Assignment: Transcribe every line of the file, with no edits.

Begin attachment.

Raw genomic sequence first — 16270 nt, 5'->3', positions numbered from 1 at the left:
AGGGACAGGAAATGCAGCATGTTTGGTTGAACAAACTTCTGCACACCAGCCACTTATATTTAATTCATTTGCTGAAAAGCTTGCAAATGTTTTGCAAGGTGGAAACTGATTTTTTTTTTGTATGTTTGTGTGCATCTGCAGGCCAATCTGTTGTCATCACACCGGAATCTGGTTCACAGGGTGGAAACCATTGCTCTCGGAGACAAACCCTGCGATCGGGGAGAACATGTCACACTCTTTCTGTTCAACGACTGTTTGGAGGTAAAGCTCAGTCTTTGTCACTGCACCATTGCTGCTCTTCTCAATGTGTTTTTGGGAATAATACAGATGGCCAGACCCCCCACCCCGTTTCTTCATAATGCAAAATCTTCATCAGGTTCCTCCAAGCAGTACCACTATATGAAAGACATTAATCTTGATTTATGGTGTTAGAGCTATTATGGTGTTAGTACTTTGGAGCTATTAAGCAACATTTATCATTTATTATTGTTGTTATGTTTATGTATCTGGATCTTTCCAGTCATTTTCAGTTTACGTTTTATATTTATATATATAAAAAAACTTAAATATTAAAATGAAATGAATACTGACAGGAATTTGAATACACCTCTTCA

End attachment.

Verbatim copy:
Raw genomic sequence first — 16270 nt, 5'->3', positions numbered from 1 at the left:
AGGGACAGGAAATGCAGCATGTTTGGTTGAACAAACTTCTGCACACCAGCCACTTATATTTAATTCATTTGCTGAAAAGCTTGCAAATGTTTTGCAAGGTGGAAACTGATTTTTTTTTTGTATGTTTGTGTGCATCTGCAGGCCAATCTGTTGTCATCACACCGGAATCTGGTTCACAGGGTGGAAACCATTGCTCTCGGAGACAAACCCTGCGATCGGGGAGAACATGTCACACTCTTTCTGTTCAACGACTGTTTGGAGGTAAAGCTCAGTCTTTGTCACTGCACCATTGCTGCTCTTCTCAATGTGTTTTTGGGAATAATACAGATGGCCAGACCCCCCACCCCGTTTCTTCATAATGCAAAATCTTCATCAGGTTCCTCCAAGCAGTACCACTATATGAAAGACATTAATCTTGATTTATGGTGTTAGAGCTATTATGGTGTTAGTACTTTGGAGCTATTAAGCAACATTTATCATTTATTATTGTTGTTATGTTTATGTATCTGGATCTTTCCAGTCATTTTCAGTTTACGTTTTATATTTATATATATAAAAAAACTTAAATATTAAAATGAAATGAATACTGACAGGAATTTGAATACACCTCTTCA